3D printing policy in IndiaApprox Read Time: 4 min
In News: 3D printing policy in India
- The Ministry of Electronics and Information Technology (MeitY) will soon come up with a policy aimed at promoting 3D printing on an industrial scale.
Objectives of the policy:
- The policy will help to develop an ecosystem for design, development and deployment of 3D printing in the country.
- It will look to encourage market leaders to establish global bases for 3D manufacturing in India. It will also discourage imports of printed material for domestic requirements.
- The policy will also help domestic companies to overcome technical and economic barriers so that they can build supportive facilities for world leaders in the technology, such as the US and China.
About 3D Printing:
- Three-dimensional (3-D) printing is an additive manufacturing process that creates a physical object from a digital design.
- The term 3D printing can refer to a variety of processes in which material is deposited, joined or solidified under computer control to create a three-dimensional object.
- The process works by laying down thin layers of material in the form of liquid or powdered plastic, metal or cement, and then fusing (join) the layers together.
Types of 3D Printing:
- Process where a filament of solid thermoplastic material is melted and deposited, cooling and solidifying, forming a solid object.
- There is only one type under it: Fused Deposition Modeling (FDM), also called as Fused Filament Fabrication (FFF).
- This process is based on a tank containing photopolymer resin that hardens with exposure to ultraviolet radiation.
- A photopolymer or light-activated resin is a polymer that changes its properties when exposed to light.
- There are two types under it: Stereolithography (SLA) that use a point laser and Direct Light Processing (DLP) uses a projector.
Power Bed Fusion (Polymers):
- It is a process where a thermal energy source selectively leads to fusion between the dust particles within a construction area to create a solid object.
Powder Bed Fusion (Metals):
- Process that uses a thermal source to induce the fusion between metal powder particles (layer by layer).
- There are different versions of this technology, using different energy sources:
- Direct Metal Laser Sintering (DMLS) or Selective Laser Melting (SLM) uses lasers;
- Electron Beam Melting (EBM) uses electron beams.
- Drops of material are selectively deposited on a building plate and harden when exposed to light.
- It includes two types:
- Material Jetting (MJ) that works in a similar way to a standard inkjet printer but instead of printing a single layer of ink, several layers are created to create a solid part.
- Drop on Demand (DOD) where a pair of ink jets are used – one with the printing material and another with the support material (which is usually soluble).
Advantages of 3D printing:
- 3D printing offers a significant advantage over traditional fabrication, as it does not require expensive tools used in milling processes.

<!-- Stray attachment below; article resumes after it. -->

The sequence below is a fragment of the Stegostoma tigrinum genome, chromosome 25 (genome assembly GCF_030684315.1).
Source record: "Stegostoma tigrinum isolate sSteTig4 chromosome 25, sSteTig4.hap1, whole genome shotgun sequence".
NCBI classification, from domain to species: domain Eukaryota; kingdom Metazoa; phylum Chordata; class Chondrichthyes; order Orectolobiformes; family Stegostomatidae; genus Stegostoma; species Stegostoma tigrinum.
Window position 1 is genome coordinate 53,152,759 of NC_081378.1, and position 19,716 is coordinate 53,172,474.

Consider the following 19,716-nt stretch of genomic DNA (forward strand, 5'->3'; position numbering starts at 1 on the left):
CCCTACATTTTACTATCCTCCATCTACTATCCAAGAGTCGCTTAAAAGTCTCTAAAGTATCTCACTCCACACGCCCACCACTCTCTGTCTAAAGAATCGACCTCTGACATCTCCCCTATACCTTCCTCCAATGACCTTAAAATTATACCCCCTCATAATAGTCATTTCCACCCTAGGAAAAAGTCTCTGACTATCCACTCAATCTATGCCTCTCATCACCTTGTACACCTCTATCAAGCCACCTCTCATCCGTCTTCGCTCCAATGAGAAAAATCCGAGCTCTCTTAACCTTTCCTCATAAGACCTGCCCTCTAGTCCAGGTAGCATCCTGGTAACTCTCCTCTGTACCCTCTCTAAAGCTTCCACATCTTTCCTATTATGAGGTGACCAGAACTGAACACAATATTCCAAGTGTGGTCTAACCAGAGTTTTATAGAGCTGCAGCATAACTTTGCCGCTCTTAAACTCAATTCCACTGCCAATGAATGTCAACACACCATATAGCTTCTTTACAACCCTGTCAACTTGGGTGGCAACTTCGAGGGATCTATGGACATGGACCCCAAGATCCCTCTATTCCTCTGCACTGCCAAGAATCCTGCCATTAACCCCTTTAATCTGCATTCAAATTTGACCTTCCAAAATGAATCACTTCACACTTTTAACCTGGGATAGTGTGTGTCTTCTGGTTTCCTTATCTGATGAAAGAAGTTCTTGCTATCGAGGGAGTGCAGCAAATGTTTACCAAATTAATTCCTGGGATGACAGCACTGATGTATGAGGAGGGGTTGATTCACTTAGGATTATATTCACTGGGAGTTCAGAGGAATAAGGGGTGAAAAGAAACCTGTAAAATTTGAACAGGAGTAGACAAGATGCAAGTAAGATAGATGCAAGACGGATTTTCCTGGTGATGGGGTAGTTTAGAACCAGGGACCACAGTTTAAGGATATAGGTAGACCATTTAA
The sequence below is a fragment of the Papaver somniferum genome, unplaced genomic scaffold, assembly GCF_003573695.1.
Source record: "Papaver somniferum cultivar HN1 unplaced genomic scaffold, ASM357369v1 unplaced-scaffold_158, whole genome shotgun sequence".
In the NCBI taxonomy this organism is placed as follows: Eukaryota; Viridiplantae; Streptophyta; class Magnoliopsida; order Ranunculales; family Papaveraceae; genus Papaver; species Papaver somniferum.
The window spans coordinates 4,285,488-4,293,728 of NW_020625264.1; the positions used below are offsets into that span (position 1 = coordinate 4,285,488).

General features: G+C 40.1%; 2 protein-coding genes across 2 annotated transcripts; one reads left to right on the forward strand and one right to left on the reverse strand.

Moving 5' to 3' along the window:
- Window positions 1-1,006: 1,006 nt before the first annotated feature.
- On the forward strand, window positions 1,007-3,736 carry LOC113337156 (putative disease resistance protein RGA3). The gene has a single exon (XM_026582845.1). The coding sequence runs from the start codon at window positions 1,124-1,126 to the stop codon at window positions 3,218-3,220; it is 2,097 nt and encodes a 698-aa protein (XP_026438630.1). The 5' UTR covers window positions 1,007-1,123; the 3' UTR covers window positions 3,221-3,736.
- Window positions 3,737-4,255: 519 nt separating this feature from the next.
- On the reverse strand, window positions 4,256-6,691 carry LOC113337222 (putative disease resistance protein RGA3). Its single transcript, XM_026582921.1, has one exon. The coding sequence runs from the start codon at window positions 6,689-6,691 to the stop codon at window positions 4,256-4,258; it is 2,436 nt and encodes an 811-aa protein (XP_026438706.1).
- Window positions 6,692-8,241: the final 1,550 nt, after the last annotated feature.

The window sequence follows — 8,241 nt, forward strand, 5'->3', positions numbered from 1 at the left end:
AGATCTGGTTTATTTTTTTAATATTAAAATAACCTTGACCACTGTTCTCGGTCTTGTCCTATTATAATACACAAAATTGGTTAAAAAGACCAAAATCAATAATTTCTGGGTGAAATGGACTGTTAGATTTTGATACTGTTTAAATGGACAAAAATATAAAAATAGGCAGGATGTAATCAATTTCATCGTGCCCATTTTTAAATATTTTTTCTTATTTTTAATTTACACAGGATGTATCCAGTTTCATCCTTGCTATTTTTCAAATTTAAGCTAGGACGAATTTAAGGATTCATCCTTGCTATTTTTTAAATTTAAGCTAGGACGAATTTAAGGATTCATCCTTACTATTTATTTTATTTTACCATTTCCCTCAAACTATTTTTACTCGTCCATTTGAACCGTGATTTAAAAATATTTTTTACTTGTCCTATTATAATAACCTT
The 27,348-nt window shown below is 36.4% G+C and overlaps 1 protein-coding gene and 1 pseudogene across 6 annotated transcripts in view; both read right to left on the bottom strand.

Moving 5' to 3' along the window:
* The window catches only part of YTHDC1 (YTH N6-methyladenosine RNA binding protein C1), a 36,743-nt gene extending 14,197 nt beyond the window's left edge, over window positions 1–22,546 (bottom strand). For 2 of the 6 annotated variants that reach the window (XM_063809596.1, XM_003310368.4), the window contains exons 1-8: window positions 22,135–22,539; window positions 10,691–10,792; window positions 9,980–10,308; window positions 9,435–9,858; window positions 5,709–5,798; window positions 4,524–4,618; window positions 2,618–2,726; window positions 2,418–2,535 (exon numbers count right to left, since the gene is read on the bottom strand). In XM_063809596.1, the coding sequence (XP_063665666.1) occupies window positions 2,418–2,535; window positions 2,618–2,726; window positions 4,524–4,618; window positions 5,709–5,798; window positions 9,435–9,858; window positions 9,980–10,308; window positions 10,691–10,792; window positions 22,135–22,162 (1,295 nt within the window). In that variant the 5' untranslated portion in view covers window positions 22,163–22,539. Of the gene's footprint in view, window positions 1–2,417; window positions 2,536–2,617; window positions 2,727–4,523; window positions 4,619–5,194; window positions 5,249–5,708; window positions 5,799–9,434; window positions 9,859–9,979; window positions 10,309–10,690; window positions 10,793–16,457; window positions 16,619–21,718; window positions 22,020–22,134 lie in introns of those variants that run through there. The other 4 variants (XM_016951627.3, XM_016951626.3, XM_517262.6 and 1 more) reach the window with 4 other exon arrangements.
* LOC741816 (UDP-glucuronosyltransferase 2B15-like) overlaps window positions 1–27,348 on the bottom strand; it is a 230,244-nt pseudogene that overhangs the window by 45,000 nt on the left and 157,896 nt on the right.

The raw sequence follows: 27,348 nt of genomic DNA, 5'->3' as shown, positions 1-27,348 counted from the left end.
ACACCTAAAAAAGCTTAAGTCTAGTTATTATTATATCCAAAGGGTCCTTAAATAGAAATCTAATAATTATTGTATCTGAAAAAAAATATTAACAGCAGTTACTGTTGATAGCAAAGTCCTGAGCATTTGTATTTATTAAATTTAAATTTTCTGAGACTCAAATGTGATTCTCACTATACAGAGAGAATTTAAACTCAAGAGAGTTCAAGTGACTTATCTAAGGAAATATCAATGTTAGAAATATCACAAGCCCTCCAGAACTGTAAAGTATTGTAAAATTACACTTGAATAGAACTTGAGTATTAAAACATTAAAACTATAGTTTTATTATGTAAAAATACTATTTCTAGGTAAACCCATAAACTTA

- Another key advantage is the ability to produce very complex shapes or geometries that would be otherwise impossible to construct by hand.
- Moreover, it leads to less generation of waste.
Disadvantages of 3D printing
- The disadvantages of 3D printing include low production rates, less precision and surface polish than parts manufactured by machines.
- Only a limited range of materials can be processed in 3D printing and there are severe limitations on the size of parts that can be made inexpensively and without distortion.
Applications of 3D printing
- 3D printing has applications in the auto and motor spare part industry, such as engines, interior and exterior parts of luxury vehicles, turbine blades etc.
- It is already being used in the aircraft industry. The U.S. and Israeli air forces have used 3-D printers to manufacture spare parts.
- It can be used in consumer electronics, printed circuit boards, clothing, toys and jewellery as well.
- In the fashion world, Nike, Adidas are using 3-D printing to create prototypes (models) of their shoes.
- In medical sciences, 3-D printing is being used to customize implants. In the future, organs and body parts may be created using 3D printing techniques.
- The use of 3-D printing accelerates the process of manufacturing and enables manufacturers to make custom hearing aids.
- In the construction industry, companies around the world are using 3-D printing to build homes. Using layers of concrete, homes can be built in 48 hours.
Global market of 3D printing:
- The global market for 3D printing is expected to reach $34.8 billion by 2024 and is growing at an annual growth rate of 23.2%.
- Asia leads the world in 3D printing, and about 50% of its market is held by China, followed by Japan at 30%, and South Korea 10%.
- However, globally, the US remains the leader, with more than 35% market share.
- At present, India is at the research and development stage and the technology in India has not yet evolved for strategic industrial integration in sectors like aerospace, which require high accuracy.